To me, the Paralympics are even more inspiring than the “real” Olympics. I realize that you have to be talented to run, jump and balance like these athletes, but it takes even more will-power and skill and dedication to do this with a physical handicap. Who amongst us didn’t choke up a bit while watching Oscar Pistorius from South Africa run on his specially-designed blades, and then have the race’s winner ask to trade name tags?
Even before the Paralympics started, the numbers were already record-breaking. Consider that in Beijing, 150,000 attended the Paralympic Games, while in London, more than 70,000 attended just the opening ceremonies, and more than 2.5 million tickets have been sold. Many of the events are sold out, including the wheelchair rugby I mentioned recently.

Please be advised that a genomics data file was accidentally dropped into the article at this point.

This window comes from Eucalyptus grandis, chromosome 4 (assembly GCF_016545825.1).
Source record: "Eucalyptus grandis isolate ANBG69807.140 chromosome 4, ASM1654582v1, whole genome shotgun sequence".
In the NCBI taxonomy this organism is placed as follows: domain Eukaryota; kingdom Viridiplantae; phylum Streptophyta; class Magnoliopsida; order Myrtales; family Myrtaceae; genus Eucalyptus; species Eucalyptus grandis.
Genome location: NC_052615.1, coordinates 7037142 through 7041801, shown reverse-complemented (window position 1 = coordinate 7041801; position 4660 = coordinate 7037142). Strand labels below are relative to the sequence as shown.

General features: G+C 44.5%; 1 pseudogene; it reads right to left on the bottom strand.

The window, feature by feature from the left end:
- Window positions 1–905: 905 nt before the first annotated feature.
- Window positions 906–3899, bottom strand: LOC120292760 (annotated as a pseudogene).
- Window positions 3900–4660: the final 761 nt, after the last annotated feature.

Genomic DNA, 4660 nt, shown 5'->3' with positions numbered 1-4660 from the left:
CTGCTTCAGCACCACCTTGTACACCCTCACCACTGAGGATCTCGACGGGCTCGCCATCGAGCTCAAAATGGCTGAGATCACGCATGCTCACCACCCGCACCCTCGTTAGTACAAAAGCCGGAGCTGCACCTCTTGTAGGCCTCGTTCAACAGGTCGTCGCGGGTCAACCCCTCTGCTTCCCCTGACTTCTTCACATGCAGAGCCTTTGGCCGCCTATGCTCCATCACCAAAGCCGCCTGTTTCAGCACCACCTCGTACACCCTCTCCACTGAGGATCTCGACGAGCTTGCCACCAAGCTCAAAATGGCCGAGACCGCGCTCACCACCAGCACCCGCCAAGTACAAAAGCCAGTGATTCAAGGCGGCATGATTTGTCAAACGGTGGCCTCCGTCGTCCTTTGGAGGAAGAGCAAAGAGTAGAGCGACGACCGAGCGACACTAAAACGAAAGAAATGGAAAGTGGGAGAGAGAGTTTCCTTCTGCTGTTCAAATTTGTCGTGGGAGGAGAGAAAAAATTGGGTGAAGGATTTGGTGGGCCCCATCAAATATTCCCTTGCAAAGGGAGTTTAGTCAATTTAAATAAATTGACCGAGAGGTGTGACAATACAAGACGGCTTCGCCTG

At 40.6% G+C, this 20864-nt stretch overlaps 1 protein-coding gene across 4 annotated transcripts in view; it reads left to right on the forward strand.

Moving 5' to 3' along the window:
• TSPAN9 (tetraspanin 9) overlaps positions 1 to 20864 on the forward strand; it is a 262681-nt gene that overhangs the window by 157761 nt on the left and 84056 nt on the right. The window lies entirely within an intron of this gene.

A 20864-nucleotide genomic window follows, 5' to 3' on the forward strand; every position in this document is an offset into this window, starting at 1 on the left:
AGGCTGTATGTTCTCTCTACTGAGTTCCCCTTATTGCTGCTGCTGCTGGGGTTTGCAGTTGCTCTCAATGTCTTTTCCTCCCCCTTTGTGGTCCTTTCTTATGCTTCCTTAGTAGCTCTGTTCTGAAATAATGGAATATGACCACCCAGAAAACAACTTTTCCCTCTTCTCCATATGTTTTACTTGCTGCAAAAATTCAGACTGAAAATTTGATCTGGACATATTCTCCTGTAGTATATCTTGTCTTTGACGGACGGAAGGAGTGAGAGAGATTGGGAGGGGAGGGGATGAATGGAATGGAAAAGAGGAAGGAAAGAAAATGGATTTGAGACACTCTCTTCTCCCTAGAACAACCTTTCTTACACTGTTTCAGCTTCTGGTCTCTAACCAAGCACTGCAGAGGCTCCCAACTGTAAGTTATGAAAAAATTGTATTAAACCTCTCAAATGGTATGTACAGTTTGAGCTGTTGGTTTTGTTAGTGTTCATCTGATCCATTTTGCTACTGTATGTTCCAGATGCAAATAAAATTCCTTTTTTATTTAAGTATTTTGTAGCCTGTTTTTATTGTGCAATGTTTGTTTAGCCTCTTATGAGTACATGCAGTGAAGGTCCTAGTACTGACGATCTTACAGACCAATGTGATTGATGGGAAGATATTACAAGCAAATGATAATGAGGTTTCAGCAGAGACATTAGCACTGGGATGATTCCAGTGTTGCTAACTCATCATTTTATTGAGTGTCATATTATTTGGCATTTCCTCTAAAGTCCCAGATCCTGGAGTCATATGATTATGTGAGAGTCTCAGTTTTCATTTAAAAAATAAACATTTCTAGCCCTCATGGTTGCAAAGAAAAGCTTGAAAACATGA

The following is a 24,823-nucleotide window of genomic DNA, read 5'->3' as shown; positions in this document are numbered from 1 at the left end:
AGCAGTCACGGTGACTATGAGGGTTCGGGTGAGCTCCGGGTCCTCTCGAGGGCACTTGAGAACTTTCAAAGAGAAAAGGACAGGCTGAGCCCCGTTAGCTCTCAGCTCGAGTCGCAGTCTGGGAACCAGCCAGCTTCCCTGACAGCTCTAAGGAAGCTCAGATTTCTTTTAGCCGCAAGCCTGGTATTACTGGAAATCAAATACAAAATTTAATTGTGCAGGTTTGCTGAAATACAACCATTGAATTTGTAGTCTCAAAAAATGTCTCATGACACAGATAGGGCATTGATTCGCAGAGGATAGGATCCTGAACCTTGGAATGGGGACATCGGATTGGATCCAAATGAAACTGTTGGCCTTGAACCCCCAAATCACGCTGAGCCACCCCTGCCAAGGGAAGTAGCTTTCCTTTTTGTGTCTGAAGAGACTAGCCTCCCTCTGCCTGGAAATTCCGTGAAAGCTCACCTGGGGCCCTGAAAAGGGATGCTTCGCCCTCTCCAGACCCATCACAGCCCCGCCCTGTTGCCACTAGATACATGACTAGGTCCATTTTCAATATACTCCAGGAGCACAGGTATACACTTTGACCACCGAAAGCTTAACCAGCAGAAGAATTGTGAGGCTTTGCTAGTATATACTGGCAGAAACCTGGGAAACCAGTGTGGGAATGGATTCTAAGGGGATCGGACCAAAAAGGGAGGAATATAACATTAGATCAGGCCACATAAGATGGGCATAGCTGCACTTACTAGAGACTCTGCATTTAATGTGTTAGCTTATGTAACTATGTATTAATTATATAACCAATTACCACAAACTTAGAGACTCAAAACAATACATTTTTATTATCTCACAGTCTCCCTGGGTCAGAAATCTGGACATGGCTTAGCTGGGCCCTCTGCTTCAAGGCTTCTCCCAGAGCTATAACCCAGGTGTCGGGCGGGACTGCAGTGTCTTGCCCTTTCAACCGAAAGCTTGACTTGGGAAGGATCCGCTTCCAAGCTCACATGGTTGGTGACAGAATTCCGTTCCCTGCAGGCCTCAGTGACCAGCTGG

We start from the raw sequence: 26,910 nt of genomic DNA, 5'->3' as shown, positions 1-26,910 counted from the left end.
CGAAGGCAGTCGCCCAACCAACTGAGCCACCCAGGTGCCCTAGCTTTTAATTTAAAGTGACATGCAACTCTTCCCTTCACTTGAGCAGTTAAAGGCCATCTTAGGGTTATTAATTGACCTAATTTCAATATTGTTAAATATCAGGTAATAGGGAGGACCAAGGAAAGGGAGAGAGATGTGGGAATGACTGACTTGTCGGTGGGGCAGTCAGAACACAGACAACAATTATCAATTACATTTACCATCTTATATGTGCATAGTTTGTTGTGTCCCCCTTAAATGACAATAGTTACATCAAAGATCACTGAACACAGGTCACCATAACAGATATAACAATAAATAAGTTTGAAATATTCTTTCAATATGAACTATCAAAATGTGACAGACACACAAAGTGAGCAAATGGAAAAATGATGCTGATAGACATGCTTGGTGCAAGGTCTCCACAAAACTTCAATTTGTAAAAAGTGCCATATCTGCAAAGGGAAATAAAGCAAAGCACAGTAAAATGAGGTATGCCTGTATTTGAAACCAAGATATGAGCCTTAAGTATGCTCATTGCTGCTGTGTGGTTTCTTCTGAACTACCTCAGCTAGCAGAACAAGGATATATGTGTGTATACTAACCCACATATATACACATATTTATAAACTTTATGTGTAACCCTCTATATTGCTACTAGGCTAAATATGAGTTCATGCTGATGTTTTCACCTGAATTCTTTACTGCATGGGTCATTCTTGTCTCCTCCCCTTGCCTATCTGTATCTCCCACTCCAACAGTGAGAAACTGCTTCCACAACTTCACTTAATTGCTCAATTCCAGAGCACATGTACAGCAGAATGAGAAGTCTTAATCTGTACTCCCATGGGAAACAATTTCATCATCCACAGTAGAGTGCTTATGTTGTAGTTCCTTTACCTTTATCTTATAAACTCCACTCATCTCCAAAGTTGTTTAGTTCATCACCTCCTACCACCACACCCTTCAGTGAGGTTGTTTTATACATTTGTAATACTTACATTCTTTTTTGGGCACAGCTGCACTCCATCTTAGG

The Opening Ceremonies took on a scientific tone with Prof. Stephen Hawking narrating them. There were also nods to the Newtonian laws of gravity with a giant apple, and the Higgs-Boson particle being interpreted in song and dance.
A flame was lit from flint and stone on each of the highest peaks in Scotland, England, Northern Ireland and Wales by abled and disabled Scouts, military personnel and others, and then the flames were brought together to light the Torch. Here’s Lord Coe and a group on Mt. Snowdon, Wales’ highest peak (and one the most dangerous in the UK) on a beautiful Welsh summer afternoon (hahaha).And the final flame was brought in by a Royal Marine who flew in on a zipline!
Most unfortunately, it’s not going to be easy to see the Paralympics in the US, as they’re not being shown on network television (shame on them!), but if you use my magical Tunnelbear.com, you can switch your IP address to a UK one and watch the Paralympics via the BBC.